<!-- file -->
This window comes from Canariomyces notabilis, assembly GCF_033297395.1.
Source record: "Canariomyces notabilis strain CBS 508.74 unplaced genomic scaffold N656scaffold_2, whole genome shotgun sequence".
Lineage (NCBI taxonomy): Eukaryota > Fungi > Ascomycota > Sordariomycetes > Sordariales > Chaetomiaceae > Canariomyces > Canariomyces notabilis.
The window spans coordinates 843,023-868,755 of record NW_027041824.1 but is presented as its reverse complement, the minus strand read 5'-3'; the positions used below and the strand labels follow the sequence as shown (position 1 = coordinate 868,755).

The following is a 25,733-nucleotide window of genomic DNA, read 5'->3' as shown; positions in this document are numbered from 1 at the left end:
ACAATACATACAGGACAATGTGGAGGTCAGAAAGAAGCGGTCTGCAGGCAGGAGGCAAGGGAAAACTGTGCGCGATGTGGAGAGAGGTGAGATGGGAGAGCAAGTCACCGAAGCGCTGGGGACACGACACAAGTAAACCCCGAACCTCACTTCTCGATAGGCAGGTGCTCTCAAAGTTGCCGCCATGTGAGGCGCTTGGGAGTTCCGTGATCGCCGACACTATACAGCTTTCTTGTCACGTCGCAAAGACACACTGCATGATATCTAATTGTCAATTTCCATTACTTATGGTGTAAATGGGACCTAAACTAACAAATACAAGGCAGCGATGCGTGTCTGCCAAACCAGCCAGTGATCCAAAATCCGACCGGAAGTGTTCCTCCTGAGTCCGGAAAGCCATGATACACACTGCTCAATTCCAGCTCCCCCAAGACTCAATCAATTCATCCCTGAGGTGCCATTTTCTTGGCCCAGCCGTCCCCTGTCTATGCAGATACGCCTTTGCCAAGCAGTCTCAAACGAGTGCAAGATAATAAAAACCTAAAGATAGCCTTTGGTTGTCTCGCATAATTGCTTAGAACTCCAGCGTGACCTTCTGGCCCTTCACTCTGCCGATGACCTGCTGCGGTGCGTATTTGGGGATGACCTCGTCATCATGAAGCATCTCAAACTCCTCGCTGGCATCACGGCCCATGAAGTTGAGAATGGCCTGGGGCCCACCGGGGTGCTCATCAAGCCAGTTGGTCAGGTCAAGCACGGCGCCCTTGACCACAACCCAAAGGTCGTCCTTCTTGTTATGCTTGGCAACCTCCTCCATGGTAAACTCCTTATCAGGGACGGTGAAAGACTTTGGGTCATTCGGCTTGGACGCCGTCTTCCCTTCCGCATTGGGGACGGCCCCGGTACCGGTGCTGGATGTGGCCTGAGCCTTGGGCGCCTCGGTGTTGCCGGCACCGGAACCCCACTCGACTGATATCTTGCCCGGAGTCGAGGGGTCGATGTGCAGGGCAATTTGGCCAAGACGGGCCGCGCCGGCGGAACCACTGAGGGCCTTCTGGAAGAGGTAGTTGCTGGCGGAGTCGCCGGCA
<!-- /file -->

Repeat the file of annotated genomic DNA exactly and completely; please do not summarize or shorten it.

This window comes from Canariomyces notabilis, assembly GCF_033297395.1.
Source record: "Canariomyces notabilis strain CBS 508.74 unplaced genomic scaffold N656scaffold_2, whole genome shotgun sequence".
Lineage (NCBI taxonomy): Eukaryota > Fungi > Ascomycota > Sordariomycetes > Sordariales > Chaetomiaceae > Canariomyces > Canariomyces notabilis.
The window spans coordinates 843,023-868,755 of record NW_027041824.1 but is presented as its reverse complement, the minus strand read 5'-3'; the positions used below and the strand labels follow the sequence as shown (position 1 = coordinate 868,755).

The following is a 25,733-nucleotide window of genomic DNA, read 5'->3' as shown; positions in this document are numbered from 1 at the left end:
ACAATACATACAGGACAATGTGGAGGTCAGAAAGAAGCGGTCTGCAGGCAGGAGGCAAGGGAAAACTGTGCGCGATGTGGAGAGAGGTGAGATGGGAGAGCAAGTCACCGAAGCGCTGGGGACACGACACAAGTAAACCCCGAACCTCACTTCTCGATAGGCAGGTGCTCTCAAAGTTGCCGCCATGTGAGGCGCTTGGGAGTTCCGTGATCGCCGACACTATACAGCTTTCTTGTCACGTCGCAAAGACACACTGCATGATATCTAATTGTCAATTTCCATTACTTATGGTGTAAATGGGACCTAAACTAACAAATACAAGGCAGCGATGCGTGTCTGCCAAACCAGCCAGTGATCCAAAATCCGACCGGAAGTGTTCCTCCTGAGTCCGGAAAGCCATGATACACACTGCTCAATTCCAGCTCCCCCAAGACTCAATCAATTCATCCCTGAGGTGCCATTTTCTTGGCCCAGCCGTCCCCTGTCTATGCAGATACGCCTTTGCCAAGCAGTCTCAAACGAGTGCAAGATAATAAAAACCTAAAGATAGCCTTTGGTTGTCTCGCATAATTGCTTAGAACTCCAGCGTGACCTTCTGGCCCTTCACTCTGCCGATGACCTGCTGCGGTGCGTATTTGGGGATGACCTCGTCATCATGAAGCATCTCAAACTCCTCGCTGGCATCACGGCCCATGAAGTTGAGAATGGCCTGGGGCCCACCGGGGTGCTCATCAAGCCAGTTGGTCAGGTCAAGCACGGCGCCCTTGACCACAACCCAAAGGTCGTCCTTCTTGTTATGCTTGGCAACCTCCTCCATGGTAAACTCCTTATCAGGGACGGTGAAAGACTTTGGGTCATTCGGCTTGGACGCCGTCTTCCCTTCCGCATTGGGGACGGCCCCGGTACCGGTGCTGGATGTGGCCTGAGCCTTGGGCGCCTCGGTGTTGCCGGCACCGGAACCCCACTCGACTGATATCTTGCCCGGAGTCGAGGGGTCGATGTGCAGGGCAATTTGGCCAAGACGGGCCGCGCCGGCGGAACCACTGAGGGCCTTCTGGAAGAGGTAGTTGCTGGCGGAGTCGCCGGCA